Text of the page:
[erlang-questions] Erlang basic doubts about String, message passing and context switching overhead

Richard A. O'Keefe ok@REDACTED
Tue Jan 17 07:20:18 CET 2017

On 14/01/17 1:20 AM, Jesper Louis Andersen wrote:
> When I wrote my post, I was--probably incorrectly--assuming the older
> notion of a "String" where the representation is either ASCII or
> something like ISO-8859-15. In this case, a string coincides with a
> stream of bytes.

Just to be picky, an ASCII string is a sequence of 7-bit code points,
not bytes.  I have had the (dis)pleasure of working with an operating
system where for some unfathomable reason all ASCII characters were
coded as 128+official code point.  The OS is dead and they *deserved*
it.  *And* in ASCII, not all sequences are legal.  Technically,
according to the ASCII specification, NUL and DEL are ok on the wire,
but are not allowed inside a string.  (You thought Kernighan and
Ritchie came up with NUL termination all by themselves?  Nope, it was
official well before C: strings should not contain NUL or DEL.)  But
it doesn't end there.  ASCII supported multibyte characters.
Yes, really.  Some of the characters included in ASCII make sense
only when you realise that they were *supposed* to be positionable
diacriticals.  So for example
é = ' BS e
ô = ^ BS o (that's why ^ is in ASCII)
ç = , BS c
ñ = ~ BS n (that's why ~ is in ASCII)
ü = " BS u (so there are three uses for ")
This is for real.  It's not something I made up.  It's one of the
things that CHANGED between ASCII and ISO Latin 1.  ASCII *does*
allow making composite characters by overstriking and Latin 1 *doesn't*.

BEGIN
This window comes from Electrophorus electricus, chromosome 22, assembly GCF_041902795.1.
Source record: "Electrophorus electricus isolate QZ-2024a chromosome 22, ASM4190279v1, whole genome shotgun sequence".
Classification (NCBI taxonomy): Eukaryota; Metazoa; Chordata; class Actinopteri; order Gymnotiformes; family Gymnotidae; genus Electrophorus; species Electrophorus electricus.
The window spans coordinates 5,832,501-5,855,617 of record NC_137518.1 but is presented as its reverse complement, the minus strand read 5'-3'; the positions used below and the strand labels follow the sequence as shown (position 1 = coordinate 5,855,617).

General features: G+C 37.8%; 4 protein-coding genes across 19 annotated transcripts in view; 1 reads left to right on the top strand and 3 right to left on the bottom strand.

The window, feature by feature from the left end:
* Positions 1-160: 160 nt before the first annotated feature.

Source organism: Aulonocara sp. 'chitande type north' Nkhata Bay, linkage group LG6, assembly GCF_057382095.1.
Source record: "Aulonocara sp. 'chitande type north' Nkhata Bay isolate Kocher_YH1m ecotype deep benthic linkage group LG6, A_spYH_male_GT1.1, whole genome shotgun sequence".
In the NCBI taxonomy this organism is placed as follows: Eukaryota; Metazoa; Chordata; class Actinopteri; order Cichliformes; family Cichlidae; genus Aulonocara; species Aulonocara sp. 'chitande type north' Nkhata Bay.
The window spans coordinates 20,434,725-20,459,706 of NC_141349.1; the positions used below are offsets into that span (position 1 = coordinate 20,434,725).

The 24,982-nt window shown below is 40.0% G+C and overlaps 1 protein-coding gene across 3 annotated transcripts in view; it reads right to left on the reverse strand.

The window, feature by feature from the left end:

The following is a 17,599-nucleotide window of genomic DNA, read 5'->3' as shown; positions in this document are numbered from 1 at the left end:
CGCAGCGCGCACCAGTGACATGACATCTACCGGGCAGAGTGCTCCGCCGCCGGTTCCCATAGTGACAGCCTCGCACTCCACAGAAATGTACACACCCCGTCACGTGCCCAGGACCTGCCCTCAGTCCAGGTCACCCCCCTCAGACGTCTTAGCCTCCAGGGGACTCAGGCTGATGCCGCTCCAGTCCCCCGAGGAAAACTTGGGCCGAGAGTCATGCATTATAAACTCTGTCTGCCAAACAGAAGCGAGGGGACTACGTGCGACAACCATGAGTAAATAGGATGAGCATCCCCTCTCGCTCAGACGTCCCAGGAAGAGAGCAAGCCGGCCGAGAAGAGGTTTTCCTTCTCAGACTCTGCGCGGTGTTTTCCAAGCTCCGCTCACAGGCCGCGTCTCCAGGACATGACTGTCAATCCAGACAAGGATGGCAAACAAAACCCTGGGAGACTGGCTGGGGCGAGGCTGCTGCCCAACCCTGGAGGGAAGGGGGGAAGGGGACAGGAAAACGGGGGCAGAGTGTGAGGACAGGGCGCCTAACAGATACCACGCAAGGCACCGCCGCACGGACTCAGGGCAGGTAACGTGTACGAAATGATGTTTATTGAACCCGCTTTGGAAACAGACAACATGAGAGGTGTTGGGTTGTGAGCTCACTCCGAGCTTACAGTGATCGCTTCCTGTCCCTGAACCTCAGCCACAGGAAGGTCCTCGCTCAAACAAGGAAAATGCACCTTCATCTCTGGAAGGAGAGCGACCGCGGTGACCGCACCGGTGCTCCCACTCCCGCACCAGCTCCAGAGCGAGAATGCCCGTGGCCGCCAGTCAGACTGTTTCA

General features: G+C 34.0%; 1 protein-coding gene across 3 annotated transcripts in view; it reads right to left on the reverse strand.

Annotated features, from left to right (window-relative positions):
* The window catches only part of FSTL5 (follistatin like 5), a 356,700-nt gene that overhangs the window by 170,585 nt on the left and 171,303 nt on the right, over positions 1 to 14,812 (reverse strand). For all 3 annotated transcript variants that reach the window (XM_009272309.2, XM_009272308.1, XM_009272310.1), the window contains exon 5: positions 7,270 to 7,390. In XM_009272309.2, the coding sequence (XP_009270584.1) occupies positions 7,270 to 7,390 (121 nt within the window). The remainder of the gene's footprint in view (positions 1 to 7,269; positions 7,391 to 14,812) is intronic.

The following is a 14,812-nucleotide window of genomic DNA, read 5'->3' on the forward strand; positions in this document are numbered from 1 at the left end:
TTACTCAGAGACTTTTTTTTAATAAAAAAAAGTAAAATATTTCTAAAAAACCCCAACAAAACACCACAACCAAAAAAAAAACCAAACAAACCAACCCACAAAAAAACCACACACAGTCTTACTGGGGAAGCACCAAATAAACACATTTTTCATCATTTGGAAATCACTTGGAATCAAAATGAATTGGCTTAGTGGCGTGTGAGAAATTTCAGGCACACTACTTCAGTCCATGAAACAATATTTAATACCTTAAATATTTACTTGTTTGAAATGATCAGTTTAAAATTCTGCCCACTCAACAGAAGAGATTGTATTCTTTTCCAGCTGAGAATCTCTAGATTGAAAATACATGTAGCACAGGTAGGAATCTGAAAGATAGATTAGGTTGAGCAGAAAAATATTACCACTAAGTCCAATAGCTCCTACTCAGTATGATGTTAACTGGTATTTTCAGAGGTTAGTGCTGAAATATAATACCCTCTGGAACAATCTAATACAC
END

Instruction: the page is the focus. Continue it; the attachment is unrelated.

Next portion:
So even ASCII was a much more subtle thing that most people realise.
Anglophone monoglots didn't need accents, so software developed in
the Anglosphere tended to pretend that overstrikes didn't exist,
until the pretence became a de facto reality.

(Another thing the Unix designers have been slammed for is using LF
as line terminator instead of CR+LF.  But in fact "New Line" was one
of the legal readings for LF in the original ASCII design.  Oh
yeah, you could use CR for overstrikes as well...)

Anyone else remember using ASCII on TOPS-10?  Five 7-bit characters
per 36-bit word, so not every sequence of words could be represented
as a sequence of ASCII characters.  And the uses people found for
the extra bit?  Or the programming languages that let you specify
the byte size for an input file from 1 to 36 bits?  The Good Old
Days are *now*.

> Data needs parsing. A lot of data comes in as some kind of stringy
> representation: UTF-8, byte array (binary), and so on.

And some of it comes in fragments which need reassembly, and
some of it comes encrypted and/or compressed.

I am currently struggling with a class of 3rd year students
who have the ingrained belief, resulting from years of
abuse -3dw exposure to Java, that
  - it is a good idea to turn anything that should be the key
    of a hash table into a string
  - strings are cheap
  - building very long strings by repeated concatenation of
    small strings is a wonderful idea

I'm trying to get across to them the idea that
  - there are data representations you use at the BOUNDARIES
    of your program for input/output
  - there are data representations you use in your
    program for PROCESSING
  - there are different design forces involved, so
  - good representations for one purpose are seldom good
    representations for the other purpose.

For example, if you're going to stick with strings,
if someone hands you a "UTF-8" string and expects you
to give it back later, you should almost certainly
give it back VERBATIM, absolutely unchanged, but if
you want to process it, you probably want to convert
your working copy to some canonical form (which might
or might not be a string).

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